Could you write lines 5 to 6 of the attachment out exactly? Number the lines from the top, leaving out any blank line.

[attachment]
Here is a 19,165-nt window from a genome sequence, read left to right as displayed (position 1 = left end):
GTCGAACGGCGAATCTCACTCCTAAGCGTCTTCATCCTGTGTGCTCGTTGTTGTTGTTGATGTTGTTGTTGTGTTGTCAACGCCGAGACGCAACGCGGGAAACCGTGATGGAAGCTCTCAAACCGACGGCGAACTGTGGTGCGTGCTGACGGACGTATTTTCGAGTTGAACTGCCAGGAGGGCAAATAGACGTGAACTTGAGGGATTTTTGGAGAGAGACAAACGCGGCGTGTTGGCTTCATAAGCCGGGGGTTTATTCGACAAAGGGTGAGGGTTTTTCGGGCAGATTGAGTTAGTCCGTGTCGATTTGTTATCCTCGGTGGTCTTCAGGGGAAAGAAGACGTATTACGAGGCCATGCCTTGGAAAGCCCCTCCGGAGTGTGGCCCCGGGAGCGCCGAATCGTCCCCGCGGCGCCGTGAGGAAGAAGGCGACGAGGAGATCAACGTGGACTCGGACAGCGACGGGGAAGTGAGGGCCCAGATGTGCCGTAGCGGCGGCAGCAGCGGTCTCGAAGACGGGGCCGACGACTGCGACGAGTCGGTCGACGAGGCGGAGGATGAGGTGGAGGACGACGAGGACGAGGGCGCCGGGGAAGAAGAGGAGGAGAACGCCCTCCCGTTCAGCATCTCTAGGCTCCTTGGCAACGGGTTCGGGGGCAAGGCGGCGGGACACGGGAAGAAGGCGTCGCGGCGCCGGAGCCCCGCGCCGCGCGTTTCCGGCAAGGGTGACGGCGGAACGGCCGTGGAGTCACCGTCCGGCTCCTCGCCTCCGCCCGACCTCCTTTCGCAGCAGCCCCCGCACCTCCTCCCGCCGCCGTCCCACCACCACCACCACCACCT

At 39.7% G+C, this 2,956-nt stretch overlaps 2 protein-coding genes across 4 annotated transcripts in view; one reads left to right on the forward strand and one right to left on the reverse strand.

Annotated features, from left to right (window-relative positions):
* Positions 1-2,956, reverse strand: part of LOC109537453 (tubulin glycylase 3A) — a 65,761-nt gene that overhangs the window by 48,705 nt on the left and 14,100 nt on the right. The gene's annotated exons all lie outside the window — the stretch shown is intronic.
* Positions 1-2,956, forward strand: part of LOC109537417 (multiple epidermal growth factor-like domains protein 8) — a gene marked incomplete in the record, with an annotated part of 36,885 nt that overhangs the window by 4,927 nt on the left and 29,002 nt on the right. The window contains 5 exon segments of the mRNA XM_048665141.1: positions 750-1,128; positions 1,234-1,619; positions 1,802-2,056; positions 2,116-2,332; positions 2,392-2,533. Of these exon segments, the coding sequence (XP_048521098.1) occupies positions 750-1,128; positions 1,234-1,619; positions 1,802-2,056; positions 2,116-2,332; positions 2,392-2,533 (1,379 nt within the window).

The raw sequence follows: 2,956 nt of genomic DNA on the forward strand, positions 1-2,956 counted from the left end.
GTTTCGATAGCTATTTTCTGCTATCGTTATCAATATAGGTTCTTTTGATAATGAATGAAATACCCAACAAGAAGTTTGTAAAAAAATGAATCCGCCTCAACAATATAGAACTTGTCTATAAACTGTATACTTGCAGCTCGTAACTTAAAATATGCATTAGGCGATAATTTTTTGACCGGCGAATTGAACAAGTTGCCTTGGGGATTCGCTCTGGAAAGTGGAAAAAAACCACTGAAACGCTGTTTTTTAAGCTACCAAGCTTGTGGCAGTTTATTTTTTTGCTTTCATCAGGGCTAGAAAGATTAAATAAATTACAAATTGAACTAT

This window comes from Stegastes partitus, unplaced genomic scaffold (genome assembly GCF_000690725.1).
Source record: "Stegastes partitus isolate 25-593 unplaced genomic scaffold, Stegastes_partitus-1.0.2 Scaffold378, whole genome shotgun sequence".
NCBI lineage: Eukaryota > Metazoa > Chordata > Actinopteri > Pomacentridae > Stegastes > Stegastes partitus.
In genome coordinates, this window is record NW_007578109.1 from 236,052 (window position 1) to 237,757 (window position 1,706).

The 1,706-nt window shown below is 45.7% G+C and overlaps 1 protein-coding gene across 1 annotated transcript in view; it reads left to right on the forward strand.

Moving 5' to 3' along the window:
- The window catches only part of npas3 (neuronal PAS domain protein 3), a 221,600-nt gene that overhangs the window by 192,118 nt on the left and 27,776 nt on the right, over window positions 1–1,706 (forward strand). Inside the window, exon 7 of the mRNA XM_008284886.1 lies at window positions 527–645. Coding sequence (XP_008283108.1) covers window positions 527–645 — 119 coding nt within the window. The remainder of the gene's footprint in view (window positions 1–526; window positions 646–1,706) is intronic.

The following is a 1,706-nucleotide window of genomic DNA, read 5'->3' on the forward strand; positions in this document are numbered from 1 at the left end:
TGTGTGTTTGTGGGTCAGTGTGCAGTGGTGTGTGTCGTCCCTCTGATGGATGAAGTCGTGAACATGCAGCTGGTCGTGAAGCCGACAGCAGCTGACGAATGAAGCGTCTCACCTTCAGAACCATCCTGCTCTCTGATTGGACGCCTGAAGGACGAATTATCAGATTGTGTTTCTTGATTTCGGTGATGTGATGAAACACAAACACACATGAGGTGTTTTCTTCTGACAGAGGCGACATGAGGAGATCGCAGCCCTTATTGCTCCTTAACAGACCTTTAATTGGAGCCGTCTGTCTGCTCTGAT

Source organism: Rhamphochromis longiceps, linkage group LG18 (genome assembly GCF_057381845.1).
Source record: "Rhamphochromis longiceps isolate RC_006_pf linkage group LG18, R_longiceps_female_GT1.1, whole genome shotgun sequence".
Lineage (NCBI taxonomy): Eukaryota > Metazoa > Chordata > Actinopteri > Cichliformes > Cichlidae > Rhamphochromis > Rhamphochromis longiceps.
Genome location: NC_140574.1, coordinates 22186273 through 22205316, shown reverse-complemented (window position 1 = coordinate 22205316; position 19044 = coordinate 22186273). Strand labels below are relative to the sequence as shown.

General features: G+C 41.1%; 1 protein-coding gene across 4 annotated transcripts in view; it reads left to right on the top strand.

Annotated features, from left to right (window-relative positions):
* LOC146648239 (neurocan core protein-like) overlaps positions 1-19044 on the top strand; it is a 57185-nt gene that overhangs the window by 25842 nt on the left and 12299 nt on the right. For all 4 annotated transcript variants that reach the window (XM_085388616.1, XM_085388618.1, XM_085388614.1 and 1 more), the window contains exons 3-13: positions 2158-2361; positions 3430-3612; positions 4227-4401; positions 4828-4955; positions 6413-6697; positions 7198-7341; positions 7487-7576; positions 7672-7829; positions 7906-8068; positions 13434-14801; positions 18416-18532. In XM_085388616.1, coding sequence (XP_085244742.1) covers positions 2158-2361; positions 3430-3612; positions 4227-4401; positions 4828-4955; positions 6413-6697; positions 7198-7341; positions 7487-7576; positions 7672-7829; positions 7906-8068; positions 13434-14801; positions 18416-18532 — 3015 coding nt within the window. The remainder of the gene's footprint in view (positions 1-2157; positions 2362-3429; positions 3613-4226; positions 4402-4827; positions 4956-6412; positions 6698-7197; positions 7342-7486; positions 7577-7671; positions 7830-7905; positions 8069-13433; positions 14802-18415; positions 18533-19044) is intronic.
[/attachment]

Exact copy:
* Positions 1-2,956, reverse strand: part of LOC109537453 (tubulin glycylase 3A) — a 65,761-nt gene that overhangs the window by 48,705 nt on the left and 14,100 nt on the right. The gene's annotated exons all lie outside the window — the stretch shown is intronic.
* Positions 1-2,956, forward strand: part of LOC109537417 (multiple epidermal growth factor-like domains protein 8) — a gene marked incomplete in the record, with an annotated part of 36,885 nt that overhangs the window by 4,927 nt on the left and 29,002 nt on the right. The window contains 5 exon segments of the mRNA XM_048665141.1: positions 750-1,128; positions 1,234-1,619; positions 1,802-2,056; positions 2,116-2,332; positions 2,392-2,533. Of these exon segments, the coding sequence (XP_048521098.1) occupies positions 750-1,128; positions 1,234-1,619; positions 1,802-2,056; positions 2,116-2,332; positions 2,392-2,533 (1,379 nt within the window).